6. Correlation of EPO resistance with oxidative stress response and inflammatory response in patients with maintenance hemodialysis

    Directory of Open Access Journals (Sweden)

    Xiao-Hui Yan

    2017-08-01

    Full Text Available Objective: To study the correlation of erythropoietin (EPO resistance with oxidative stress response and inflammatory response in patients with maintenance hemodialysis. Methods: A total of 184 patients with end-stage renal disease who received maintenance hemodialysis in Shaanxi Provincial People’s Hospital between March 2015 and October 2016 were selected as dialysis group, 102 volunteers who received physical examination in Shaanxi Provincial People’s Hospital during the same period were selected as control group, the EPO resistance index was assessed, the median was calculated, and serum oxidative stress and inflammatory response indexes were detected. Results: Serum T-AOC, SOD and CAT levels in dialysis group were significantly lower than those in control group while MDA, AOPP, IFN-γ, HMGB-1, ICAM-1, IL-4 and IL-10 levels were significantly higher than those in control group; serum T-AOC, SOD and CAT levels in patients with high ERI were significantly lower than those in patients with low ERI while MDA, AOPP, IFN-γ, HMGB-1, ICAM-1, IL-4 and IL-10 levels were significantly higher than those in patients with low ERI. Conclusion: The degree of EPO resistance in patients with maintenance hemodialysis is closely related to the activation of oxidative stress response and inflammatory response.

  7. Integrated Stress Response Mediates Epithelial Injury in Mechanical Ventilation.

    Science.gov (United States)

    Dolinay, Tamas; Himes, Blanca E; Shumyatcher, Maya; Lawrence, Gladys Gray; Margulies, Susan S

    2017-08-01

    Ventilator-induced lung injury (VILI) is a severe complication of mechanical ventilation that can lead to acute respiratory distress syndrome. VILI is characterized by damage to the epithelial barrier with subsequent pulmonary edema and profound hypoxia. Available lung-protective ventilator strategies offer only a modest benefit in preventing VILI because they cannot impede alveolar overdistension and concomitant epithelial barrier dysfunction in the inflamed lung regions. There are currently no effective biochemical therapies to mitigate injury to the alveolar epithelium. We hypothesize that alveolar stretch activates the integrated stress response (ISR) pathway and that the chemical inhibition of this pathway mitigates alveolar barrier disruption during stretch and mechanical ventilation. Using our established rat primary type I-like alveolar epithelial cell monolayer stretch model and in vivo rat mechanical ventilation that mimics the alveolar overdistension seen in acute respiratory distress syndrome, we studied epithelial responses to mechanical stress. Our studies revealed that the ISR signaling pathway is a key modulator of epithelial permeability. We show that prolonged epithelial stretch and injurious mechanical ventilation activate the ISR, leading to increased alveolar permeability, cell death, and proinflammatory signaling. Chemical inhibition of protein kinase RNA-like endoplasmic reticulum kinase, an upstream regulator of the pathway, resulted in decreased injury signaling and improved barrier function after prolonged cyclic stretch and injurious mechanical ventilation. Our results provide new evidence that therapeutic targeting of the ISR can mitigate VILI.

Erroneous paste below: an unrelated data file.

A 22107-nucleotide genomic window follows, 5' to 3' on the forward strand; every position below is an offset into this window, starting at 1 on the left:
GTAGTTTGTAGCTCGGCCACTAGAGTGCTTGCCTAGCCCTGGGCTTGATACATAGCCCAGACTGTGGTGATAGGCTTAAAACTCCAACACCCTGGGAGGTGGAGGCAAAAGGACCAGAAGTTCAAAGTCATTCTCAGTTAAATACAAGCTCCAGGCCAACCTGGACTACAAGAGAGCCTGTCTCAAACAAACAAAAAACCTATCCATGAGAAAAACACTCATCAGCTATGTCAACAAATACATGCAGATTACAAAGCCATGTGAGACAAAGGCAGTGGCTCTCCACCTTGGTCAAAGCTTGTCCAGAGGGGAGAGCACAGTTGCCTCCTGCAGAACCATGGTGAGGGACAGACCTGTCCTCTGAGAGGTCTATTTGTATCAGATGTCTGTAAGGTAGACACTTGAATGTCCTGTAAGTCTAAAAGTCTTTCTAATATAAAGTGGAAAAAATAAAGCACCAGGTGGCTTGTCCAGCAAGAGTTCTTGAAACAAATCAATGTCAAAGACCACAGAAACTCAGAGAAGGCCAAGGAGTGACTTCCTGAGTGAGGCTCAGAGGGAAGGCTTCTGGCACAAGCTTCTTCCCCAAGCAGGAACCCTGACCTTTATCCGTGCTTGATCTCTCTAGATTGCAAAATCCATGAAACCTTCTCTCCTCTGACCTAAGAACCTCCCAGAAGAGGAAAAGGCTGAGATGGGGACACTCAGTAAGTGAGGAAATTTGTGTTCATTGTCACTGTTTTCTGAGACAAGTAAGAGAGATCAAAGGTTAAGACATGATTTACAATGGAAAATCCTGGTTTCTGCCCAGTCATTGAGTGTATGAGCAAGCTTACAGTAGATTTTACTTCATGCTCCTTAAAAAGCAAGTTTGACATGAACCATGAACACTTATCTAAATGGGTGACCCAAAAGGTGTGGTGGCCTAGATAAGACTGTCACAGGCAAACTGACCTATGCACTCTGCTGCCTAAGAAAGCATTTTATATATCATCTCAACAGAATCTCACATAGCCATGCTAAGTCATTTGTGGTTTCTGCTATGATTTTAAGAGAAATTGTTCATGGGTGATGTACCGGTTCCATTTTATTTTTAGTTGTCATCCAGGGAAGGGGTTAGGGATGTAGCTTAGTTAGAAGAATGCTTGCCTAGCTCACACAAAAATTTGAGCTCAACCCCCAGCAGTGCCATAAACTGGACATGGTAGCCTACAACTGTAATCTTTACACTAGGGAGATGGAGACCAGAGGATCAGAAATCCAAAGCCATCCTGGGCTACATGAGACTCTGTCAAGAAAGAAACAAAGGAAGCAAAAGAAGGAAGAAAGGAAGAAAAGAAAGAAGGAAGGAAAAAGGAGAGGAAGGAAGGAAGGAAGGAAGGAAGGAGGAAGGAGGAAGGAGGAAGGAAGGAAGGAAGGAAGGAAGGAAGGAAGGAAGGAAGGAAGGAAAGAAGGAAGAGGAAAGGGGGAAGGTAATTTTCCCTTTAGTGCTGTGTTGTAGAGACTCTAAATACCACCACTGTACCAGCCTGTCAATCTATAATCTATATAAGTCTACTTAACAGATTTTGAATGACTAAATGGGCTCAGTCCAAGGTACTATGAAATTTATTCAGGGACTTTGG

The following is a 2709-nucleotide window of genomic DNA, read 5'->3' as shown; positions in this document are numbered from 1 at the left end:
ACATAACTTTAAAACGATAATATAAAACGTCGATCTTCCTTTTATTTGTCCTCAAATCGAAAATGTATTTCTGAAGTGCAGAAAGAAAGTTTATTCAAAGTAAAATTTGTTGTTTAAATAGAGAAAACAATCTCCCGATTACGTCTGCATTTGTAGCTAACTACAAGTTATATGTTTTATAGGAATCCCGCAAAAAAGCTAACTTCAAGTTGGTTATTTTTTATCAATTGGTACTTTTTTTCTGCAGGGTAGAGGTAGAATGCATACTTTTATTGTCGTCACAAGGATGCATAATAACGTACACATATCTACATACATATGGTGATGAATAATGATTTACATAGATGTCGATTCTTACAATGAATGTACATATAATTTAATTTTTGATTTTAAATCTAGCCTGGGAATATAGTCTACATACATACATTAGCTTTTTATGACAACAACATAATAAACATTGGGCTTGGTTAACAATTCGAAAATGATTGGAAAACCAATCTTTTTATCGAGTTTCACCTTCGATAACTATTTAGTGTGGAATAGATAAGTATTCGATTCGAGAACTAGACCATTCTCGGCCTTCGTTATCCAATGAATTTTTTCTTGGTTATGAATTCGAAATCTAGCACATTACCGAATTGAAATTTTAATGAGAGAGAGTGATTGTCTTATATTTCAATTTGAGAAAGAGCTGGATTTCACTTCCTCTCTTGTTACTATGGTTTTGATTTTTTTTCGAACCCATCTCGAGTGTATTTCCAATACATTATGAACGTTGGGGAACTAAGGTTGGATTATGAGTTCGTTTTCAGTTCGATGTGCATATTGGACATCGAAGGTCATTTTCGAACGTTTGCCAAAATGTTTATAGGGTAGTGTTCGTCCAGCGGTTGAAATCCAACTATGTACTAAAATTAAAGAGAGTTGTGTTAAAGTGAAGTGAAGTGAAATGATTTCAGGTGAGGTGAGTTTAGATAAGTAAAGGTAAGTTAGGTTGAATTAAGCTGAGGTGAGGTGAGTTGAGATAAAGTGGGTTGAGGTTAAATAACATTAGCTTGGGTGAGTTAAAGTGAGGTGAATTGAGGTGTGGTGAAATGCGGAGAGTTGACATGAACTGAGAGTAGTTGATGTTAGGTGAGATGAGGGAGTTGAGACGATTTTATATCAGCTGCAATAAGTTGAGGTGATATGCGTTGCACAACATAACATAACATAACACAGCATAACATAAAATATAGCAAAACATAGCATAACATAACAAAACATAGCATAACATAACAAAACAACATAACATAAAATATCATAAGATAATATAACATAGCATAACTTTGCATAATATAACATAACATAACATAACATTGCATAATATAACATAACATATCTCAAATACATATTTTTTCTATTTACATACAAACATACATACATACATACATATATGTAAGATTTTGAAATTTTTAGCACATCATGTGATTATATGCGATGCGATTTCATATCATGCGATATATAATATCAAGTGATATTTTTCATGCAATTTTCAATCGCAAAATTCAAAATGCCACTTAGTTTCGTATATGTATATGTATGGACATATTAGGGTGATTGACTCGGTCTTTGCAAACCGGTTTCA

8. Biological response of Azospirillum spp. to different types of stress

    Directory of Open Access Journals (Sweden)

    Carlos Alberto Sangoquiza Caiza

    2018-01-01

    Full Text Available Azospirillum is one of the most studied free-living rhizobacteria currently of great agricultural interest because of its ability to bind biological nitrogen and produce phytohormones. The present research aimed at the biological response of Azospirillum spp. facing different types of stress. For this purpose, the micro and macro morphological characterization of Azospirillum spp. And its biological response to stress temperature, pH, salinity. The results revealed that the isolates (C2, C3 and C4 of Azospirillum spp. Grow in greater abundance at temperatures between 28-38 °C and pH between 7-8. The C2 and C3 isolates showed good growth up to 3.5 % (m / v NaCl, whereas the C4 strain was less tolerant. These results have biotechnological applicability and are of great importance when defining and controlling the mass production conditions of Azospirillum spp. for future formulations as biofertilizer in several crops of interest in Ecuador.